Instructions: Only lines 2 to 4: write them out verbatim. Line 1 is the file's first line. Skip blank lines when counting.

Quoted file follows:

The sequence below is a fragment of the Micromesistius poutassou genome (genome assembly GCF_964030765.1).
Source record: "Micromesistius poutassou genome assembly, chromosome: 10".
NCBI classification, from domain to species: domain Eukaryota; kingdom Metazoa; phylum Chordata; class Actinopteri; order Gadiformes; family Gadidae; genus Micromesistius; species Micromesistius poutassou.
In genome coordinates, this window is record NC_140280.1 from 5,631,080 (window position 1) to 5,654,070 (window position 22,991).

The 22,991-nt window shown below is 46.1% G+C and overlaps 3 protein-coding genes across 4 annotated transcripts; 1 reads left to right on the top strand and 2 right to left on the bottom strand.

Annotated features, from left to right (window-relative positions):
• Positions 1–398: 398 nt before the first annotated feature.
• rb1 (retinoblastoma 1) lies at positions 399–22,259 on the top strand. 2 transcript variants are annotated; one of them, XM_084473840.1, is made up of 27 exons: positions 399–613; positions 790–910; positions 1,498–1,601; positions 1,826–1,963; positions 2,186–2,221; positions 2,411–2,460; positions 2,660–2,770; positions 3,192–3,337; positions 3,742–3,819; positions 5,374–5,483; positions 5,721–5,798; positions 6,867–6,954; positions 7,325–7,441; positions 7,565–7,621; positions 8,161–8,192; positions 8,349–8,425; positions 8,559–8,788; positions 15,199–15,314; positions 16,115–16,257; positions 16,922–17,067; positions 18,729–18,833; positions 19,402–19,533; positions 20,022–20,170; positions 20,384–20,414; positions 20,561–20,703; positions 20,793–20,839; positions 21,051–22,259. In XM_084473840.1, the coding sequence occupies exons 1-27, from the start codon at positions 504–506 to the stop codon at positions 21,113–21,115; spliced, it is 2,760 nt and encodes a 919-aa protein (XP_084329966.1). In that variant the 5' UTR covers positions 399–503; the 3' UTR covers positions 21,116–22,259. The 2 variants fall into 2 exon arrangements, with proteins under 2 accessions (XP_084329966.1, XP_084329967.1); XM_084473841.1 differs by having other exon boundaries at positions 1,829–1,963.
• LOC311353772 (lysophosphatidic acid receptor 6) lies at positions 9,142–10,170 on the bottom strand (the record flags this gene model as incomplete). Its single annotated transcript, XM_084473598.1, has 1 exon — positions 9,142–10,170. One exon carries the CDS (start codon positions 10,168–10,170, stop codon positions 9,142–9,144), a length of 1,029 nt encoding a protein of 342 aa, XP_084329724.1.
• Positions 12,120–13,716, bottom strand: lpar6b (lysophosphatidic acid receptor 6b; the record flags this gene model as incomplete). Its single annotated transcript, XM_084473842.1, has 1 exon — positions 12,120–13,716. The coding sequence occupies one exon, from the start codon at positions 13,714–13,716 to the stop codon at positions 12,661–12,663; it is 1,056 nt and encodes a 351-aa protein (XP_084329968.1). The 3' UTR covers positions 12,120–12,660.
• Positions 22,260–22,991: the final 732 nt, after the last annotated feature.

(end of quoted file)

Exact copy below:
Source record: "Micromesistius poutassou genome assembly, chromosome: 10".
NCBI classification, from domain to species: domain Eukaryota; kingdom Metazoa; phylum Chordata; class Actinopteri; order Gadiformes; family Gadidae; genus Micromesistius; species Micromesistius poutassou.
In genome coordinates, this window is record NC_140280.1 from 5,631,080 (window position 1) to 5,654,070 (window position 22,991).